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Would You Live In This Giant, Floating Skyscraper?

This seems... daft. 🤔 🤔 🤔

30/03/2017 11:21 SAST | Updated 30/03/2017 11:26 SAST
Clouds Architecture Office

You really can't account for the human mind, eh. So you will recall the Rosetta spacecraft that landed the Philae probe on the 67P/Churyumov–Gerasimenko asteroid in August 2014. It was a monumental occasion in scientific research — it was, for example, able to show that the water we have on Earth was unlikely to have been deposited here by comets such a 67P.

Which is all good and well. Yay science.

But if you're Clouds Architecture Office, this event inspires you to think: "what if we captured a giant asteroid, pulled it into orbit around the earth, and then we dangled a gigantic building off it?"

Yes.

Clouds Architecture Office

"By placing a large asteroid into orbit over earth, a high strength cable can be lowered towards the surface of earth from which a super tall tower can be suspended. Since this new tower typology is suspended in the air, it can be constructed anywhere in the world and transported to its final location. The proposal calls for Analemma to be constructed over Dubai, which has proven to be a specialist in tall building construction at one fifth the cost of New York City construction," the firm's statement said.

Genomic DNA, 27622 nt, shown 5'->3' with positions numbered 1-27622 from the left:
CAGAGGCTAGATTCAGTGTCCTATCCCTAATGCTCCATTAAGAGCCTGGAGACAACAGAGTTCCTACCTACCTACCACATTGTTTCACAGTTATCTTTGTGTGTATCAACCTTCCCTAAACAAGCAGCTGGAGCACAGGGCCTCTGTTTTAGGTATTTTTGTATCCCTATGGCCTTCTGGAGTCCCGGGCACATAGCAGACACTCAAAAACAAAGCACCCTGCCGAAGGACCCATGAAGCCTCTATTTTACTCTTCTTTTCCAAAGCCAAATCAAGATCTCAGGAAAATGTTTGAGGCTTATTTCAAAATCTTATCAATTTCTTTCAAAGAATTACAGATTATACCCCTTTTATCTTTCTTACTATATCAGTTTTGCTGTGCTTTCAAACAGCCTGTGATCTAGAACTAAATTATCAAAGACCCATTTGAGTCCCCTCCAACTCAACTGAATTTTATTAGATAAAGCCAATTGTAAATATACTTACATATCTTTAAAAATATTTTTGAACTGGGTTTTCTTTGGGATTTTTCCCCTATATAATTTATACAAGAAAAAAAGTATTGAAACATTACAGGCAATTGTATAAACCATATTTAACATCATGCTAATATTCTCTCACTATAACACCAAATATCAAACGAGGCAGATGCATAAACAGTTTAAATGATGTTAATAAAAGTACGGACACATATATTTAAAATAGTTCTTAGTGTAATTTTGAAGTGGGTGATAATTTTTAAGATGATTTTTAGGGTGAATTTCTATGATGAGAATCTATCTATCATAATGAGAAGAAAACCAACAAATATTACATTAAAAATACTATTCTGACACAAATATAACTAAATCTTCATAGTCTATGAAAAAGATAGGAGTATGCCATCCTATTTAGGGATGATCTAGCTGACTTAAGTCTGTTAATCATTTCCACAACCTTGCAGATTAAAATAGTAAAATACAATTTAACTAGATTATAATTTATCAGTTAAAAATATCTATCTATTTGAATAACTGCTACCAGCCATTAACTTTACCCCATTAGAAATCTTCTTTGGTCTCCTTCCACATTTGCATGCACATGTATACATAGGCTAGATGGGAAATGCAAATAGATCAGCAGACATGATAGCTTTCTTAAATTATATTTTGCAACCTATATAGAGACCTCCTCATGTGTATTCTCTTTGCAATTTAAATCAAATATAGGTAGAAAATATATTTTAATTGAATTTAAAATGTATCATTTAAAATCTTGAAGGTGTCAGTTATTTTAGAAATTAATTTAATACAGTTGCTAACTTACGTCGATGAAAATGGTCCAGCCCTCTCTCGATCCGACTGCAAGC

The imagined orbit of this thing would take it on an 8-figure tour of the Americas, from the Eastern Seaboard to the coast of Peru.

For context, the very top of the tower would be 32 km above the surface of the earth — much higher than the cruising altitude of commercial flights. In other words, cracking open a window would be out of the question. This thing would be multiple times taller than Burj Khalifa, the current tallest building on earth.

"Manipulating asteroids is no longer relegated to science fiction," CAO said, optimistically. "In 2015 the European Space Agency sparked a new round of investment in asteroid mining concerns by proving with its Rosetta mission that it's possible to rendezvous and land on a spinning comet. NASA has scheduled an asteroid retrieval mission for 2021 which aims to prove the feasibility of capturing and relocating an asteroid."

No word yet on how they'd get permission and material to build the skyscraper (groundscraper?) and who would be crazy enough to want to live in it.

Clouds Architecture Office